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Junctures in Women's Leadership: Social Movements
edited by Mary K. Trigg and Alison R. Bernstein
contributions by Miriam Tola, Alison R. Bernstein, Jeremy LaMaster, Kathe Sandler, Beverly Guy-Sheftall, Stina Soderling, Laura Lovin, Taida Wolfe, Jo E. Butterfield, Blanche Wiesen Cook, Bridget Gurtler, Rosemary Ndubuizu, Mary K. Trigg, Carolina Alonso Bejarano and Kim LeMoon
Rutgers University Press, 2016
eISBN: 978-0-8135-7543-8 | Cloth: 978-0-8135-6600-9 | Paper: 978-0-8135-6599-6
Library of Congress Classification HQ1236.J86 2016
Dewey Decimal Classification 305.42

ABOUT THIS BOOK | AUTHOR BIOGRAPHY | REVIEWS | TOC
ABOUT THIS BOOK
2016 Choice Outstanding Academic Title

From Eleanor Roosevelt to feminist icon Gloria Steinem to HIV/AIDS activist Dazon Dixon Diallo, women have assumed leadership roles in struggles for social justice. How did these remarkable women ascend to positions of influence? And once in power, what leadership strategies did they use to deal with various challenges? 
 
Junctures in Women’s Leadership: Social Movements explores these questions by introducing twelve women who have spearheaded a wide array of social movements that span the 1940s to the present, working for indigenous peoples’ rights, gender equality, reproductive rights, labor advocacy, environmental justice, and other causes. The women profiled here work in a variety of arenas across the globe: Planned Parenthood CEO Cecile Richards, New York City labor organizer Bhairavi Desai, women’s rights leader Charlotte Bunch, feminist poet Audre Lorde, civil rights activists Daisy Bates and Aileen Clarke Hernandez, Kenyan environmental activist Wangari Maathai, Nicaraguan revolutionary Mirna Cunningham, and South African public prosecutor Thuli Madonsela. What unites them all is the way these women made sacrifices, asked critical questions, challenged injustice, and exhibited the will to act in the face of often-harsh criticism and violence.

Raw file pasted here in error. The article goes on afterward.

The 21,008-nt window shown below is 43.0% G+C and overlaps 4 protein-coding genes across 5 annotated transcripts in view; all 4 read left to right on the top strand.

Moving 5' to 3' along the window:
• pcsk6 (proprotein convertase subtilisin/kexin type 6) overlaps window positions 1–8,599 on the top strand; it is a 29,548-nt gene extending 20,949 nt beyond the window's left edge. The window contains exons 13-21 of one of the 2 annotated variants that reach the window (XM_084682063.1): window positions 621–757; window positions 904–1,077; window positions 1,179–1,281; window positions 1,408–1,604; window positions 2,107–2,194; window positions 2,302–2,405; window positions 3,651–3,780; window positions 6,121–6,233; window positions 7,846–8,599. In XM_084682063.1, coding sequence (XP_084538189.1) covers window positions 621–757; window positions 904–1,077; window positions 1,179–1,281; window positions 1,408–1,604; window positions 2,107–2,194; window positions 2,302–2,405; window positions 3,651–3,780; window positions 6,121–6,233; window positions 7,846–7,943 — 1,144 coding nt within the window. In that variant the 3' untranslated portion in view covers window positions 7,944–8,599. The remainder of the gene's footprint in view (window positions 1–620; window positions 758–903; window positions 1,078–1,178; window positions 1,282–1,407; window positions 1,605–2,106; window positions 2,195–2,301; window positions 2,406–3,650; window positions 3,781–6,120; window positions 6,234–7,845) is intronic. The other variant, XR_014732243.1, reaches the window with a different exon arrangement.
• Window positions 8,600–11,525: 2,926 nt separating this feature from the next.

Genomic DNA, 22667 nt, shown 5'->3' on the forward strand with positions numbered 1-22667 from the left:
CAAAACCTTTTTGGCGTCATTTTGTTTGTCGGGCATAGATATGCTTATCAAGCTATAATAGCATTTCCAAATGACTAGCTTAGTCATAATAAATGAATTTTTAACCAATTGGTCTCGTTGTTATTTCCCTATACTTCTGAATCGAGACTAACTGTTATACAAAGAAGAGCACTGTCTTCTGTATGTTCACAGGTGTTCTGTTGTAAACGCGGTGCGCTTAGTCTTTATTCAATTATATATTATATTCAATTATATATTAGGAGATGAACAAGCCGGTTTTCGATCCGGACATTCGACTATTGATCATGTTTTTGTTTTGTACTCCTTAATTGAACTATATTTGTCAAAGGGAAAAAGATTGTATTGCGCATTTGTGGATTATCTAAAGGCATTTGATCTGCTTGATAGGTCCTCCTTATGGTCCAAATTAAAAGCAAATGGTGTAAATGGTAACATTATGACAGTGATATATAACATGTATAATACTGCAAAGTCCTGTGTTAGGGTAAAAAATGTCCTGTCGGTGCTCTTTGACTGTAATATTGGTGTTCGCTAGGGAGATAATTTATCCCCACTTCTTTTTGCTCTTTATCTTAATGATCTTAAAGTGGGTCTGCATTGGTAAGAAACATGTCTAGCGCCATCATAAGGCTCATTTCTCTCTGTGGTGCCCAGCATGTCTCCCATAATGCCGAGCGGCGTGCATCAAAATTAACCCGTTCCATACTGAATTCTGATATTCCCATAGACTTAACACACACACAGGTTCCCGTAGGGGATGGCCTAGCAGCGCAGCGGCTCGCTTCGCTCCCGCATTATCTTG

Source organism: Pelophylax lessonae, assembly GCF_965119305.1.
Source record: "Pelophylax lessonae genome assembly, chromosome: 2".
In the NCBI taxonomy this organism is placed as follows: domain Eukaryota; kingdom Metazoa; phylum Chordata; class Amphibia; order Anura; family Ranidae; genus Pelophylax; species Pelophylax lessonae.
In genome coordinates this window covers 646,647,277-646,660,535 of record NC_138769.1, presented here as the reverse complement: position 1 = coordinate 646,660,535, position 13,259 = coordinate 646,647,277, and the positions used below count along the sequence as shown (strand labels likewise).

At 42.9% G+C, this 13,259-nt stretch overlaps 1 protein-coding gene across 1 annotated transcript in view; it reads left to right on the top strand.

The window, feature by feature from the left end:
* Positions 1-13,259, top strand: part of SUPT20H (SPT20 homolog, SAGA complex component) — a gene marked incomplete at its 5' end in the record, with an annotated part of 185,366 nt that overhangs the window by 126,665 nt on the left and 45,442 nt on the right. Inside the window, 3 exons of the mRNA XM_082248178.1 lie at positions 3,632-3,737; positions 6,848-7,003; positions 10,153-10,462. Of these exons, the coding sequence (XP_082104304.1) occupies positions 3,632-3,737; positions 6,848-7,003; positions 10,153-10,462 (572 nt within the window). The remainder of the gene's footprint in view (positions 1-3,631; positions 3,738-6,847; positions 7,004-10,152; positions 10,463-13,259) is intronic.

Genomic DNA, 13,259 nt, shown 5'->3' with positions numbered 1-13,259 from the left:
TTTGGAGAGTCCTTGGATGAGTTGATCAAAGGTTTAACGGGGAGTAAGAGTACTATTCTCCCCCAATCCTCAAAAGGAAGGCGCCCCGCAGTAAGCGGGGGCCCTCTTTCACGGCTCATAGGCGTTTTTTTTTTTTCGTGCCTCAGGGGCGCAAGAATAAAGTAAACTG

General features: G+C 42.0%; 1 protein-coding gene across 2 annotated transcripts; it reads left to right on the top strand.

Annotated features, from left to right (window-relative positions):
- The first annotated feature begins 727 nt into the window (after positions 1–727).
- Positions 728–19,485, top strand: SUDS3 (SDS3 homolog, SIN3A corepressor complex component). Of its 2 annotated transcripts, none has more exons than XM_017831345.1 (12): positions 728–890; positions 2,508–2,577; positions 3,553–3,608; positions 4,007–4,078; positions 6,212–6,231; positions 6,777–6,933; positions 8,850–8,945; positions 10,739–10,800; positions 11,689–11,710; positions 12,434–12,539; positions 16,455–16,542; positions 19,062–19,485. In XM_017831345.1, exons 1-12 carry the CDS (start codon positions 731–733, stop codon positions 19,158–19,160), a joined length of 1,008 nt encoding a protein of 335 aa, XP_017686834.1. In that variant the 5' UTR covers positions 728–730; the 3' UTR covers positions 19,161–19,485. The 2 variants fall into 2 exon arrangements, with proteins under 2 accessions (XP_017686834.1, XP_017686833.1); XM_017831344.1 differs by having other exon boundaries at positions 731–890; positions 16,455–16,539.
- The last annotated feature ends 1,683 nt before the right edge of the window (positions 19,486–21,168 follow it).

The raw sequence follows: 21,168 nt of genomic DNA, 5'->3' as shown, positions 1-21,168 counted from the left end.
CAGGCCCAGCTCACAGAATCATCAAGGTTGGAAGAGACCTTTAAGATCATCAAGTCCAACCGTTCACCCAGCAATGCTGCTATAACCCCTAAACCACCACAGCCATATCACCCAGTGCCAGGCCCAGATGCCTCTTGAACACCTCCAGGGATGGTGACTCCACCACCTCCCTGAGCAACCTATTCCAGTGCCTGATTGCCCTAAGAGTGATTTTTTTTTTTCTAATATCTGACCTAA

The case studies in Junctures in Women’s Leadership: Social Movements demonstrate the diversity of ways that women around the world have practiced leadership, in many instances overcoming rigid cultural expectations about gender. Moreover, the cases provide a unique window into the ways that women leaders make decisions at moments of struggle and historical change. 
 

See other books on: Civil Rights | Leadership | Leadership in women | Social Movements | Women's rights
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